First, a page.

# Different formulas for $\hat{\sigma}^2$

My book introduces $$\hat{\sigma}^2 = \frac{1}{n} \sum_{i=1}^n \hat{e}_i^2$$, which makes sense to me since to my understanding $$\hat{\sigma}^2$$ is the error variance estimator. However, I have also seen $$\hat{\sigma}^2 = \frac{1}{n} \sum_{i=1}^n (X_i - \overline{X})^2$$ such as in this problem (Asymptotic distribution of $\sqrt{n}\left(\hat{\sigma_{1}^{2}}-\sigma^2\right)$) that I was working on initially and $$\hat{\sigma}^2 = \frac{1}{n} \sum_{i=1}^n (Y_i - \overline{Y})^2$$ ( https://math.stackexchange.com/questions/688035/properties-of-hat-sigma2-bias-and-variance). Are these all referring to the same thing? If so, can anyone point me in the direction of proving their equality?

Thank you all very much.

No, assuming typical regression notation is used, $$\hat{\sigma}^2 = \frac{1}{n} \sum_{i=1}^n \hat{e}_i^2$$ is an estimate for residual variance (since $$\bar e = 0$$), $$\hat{\sigma}^2 = \frac{1}{n} \sum_{i=1}^n (X_i - \overline{X})^2$$ is an estimate for feature/independent variable variance, and $$\hat{\sigma}^2 = \frac{1}{n} \sum_{i=1}^n (Y_i - \overline{Y})^2$$ is an estimate for the target variable's variance.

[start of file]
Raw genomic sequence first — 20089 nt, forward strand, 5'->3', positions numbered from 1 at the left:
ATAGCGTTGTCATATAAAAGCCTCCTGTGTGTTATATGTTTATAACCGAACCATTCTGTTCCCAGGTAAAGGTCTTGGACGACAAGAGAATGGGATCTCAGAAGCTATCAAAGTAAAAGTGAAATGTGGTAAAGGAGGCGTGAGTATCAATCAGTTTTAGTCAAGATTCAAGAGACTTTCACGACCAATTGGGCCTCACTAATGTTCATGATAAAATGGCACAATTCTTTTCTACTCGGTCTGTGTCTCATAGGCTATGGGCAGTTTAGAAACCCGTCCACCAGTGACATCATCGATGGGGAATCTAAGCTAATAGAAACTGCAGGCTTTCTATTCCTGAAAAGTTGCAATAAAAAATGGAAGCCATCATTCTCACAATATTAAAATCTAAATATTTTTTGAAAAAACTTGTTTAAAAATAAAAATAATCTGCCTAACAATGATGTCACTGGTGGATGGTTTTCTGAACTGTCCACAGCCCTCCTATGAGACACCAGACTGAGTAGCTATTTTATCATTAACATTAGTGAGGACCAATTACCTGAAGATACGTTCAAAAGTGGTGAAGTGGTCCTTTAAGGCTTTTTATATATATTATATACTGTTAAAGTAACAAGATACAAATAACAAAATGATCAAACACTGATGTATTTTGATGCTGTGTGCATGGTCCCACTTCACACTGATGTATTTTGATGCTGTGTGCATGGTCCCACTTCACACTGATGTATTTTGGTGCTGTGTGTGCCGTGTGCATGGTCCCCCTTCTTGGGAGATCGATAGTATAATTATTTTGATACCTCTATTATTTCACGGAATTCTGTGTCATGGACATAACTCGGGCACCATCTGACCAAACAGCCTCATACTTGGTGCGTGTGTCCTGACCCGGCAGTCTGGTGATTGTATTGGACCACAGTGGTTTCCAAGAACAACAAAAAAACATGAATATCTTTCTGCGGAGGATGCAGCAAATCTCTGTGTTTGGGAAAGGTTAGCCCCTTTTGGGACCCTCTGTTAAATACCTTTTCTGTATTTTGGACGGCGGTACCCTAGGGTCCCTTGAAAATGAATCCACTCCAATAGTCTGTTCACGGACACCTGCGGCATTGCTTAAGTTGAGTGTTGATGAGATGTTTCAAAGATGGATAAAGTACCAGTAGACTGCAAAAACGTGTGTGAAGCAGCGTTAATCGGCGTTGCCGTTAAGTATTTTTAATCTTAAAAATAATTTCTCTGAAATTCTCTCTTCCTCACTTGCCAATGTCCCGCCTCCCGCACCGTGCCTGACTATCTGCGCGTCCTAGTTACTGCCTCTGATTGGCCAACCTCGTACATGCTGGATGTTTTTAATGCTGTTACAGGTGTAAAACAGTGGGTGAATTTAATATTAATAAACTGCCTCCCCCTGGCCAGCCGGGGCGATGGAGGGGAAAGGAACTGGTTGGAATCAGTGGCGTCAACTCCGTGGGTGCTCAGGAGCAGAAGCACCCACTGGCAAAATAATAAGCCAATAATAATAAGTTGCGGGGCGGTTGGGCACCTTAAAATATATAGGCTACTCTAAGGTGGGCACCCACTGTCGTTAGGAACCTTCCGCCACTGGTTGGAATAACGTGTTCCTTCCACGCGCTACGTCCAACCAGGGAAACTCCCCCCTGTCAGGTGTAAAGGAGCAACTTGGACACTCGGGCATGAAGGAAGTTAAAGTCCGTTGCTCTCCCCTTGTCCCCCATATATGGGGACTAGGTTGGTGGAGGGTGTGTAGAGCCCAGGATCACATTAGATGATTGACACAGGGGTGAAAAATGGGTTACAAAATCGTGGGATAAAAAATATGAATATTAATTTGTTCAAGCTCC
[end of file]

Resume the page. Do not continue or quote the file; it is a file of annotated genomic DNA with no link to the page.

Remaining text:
• Ok, thank you! So if a problem asks me to find the asymptotic distribution of $\sqrt{n}(\hat{\sigma}^2 - \sigma^2)$ in a regression context, do I assume it to be the residual variance? Mar 28, 2021 at 21:20